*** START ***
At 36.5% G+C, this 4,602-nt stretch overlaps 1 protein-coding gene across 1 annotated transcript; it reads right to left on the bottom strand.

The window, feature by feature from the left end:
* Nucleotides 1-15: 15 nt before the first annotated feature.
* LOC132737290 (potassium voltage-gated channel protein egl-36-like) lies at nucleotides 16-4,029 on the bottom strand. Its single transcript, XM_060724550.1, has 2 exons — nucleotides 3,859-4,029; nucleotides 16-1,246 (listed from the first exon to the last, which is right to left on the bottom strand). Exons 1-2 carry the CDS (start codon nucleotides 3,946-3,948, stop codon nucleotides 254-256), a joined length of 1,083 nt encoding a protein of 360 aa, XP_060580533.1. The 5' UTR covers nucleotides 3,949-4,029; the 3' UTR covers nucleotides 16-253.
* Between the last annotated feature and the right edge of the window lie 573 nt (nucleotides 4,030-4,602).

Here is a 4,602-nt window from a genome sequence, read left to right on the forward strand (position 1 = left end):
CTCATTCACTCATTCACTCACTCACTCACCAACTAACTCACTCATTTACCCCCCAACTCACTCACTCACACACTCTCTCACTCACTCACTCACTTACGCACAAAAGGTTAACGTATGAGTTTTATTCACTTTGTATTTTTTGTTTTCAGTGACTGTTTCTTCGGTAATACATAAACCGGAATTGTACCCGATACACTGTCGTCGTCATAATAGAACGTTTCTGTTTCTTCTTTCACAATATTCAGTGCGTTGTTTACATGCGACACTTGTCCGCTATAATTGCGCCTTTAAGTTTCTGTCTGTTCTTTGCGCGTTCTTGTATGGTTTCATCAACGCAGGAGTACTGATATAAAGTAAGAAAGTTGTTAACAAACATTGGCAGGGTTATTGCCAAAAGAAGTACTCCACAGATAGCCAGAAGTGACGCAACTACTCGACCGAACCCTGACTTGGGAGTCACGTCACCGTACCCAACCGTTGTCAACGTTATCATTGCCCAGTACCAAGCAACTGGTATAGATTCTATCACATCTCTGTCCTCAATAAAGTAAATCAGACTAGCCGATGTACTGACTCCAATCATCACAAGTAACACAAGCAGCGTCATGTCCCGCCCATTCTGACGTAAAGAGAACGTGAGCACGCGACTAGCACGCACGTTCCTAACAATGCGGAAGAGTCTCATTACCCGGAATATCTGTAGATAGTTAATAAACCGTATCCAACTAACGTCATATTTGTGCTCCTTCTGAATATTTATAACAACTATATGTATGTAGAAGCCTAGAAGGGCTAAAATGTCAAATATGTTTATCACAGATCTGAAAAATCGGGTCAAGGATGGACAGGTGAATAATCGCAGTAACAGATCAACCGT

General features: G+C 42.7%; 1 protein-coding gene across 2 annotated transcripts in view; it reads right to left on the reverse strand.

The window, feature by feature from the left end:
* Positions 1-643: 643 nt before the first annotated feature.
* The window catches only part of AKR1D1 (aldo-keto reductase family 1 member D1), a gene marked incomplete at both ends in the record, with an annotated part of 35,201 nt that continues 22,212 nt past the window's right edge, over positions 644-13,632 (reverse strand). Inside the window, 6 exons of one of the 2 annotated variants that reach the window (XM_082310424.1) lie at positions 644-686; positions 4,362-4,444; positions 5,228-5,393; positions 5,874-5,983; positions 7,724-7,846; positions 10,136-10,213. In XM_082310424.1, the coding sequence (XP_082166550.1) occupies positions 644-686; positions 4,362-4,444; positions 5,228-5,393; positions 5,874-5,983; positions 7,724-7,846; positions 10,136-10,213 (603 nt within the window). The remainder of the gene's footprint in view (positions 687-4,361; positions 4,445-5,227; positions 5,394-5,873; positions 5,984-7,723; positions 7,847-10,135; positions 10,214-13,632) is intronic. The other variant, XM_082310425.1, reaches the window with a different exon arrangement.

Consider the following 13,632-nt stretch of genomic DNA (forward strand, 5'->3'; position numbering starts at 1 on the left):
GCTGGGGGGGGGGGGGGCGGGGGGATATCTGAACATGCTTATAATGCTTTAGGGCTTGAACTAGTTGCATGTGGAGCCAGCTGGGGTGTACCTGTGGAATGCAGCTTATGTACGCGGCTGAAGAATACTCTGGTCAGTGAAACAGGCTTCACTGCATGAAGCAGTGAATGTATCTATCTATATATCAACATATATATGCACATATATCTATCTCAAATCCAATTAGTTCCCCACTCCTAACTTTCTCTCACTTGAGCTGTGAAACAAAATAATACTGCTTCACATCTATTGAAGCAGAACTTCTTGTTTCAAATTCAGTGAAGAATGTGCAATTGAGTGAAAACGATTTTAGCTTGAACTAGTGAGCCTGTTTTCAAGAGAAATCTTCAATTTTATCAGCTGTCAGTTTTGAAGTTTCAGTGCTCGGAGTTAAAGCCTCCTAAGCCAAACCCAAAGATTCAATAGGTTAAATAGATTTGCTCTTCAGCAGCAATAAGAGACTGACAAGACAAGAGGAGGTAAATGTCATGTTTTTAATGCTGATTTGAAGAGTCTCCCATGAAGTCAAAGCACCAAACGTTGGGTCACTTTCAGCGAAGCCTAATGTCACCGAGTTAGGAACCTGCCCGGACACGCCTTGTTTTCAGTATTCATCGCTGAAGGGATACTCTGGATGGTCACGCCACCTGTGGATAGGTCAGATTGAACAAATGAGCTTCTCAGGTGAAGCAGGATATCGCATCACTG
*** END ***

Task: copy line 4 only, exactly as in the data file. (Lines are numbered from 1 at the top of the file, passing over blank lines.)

* LOC132737290 (potassium voltage-gated channel protein egl-36-like) lies at nucleotides 16-4,029 on the bottom strand. Its single transcript, XM_060724550.1, has 2 exons — nucleotides 3,859-4,029; nucleotides 16-1,246 (listed from the first exon to the last, which is right to left on the bottom strand). Exons 1-2 carry the CDS (start codon nucleotides 3,946-3,948, stop codon nucleotides 254-256), a joined length of 1,083 nt encoding a protein of 360 aa, XP_060580533.1. The 5' UTR covers nucleotides 3,949-4,029; the 3' UTR covers nucleotides 16-253.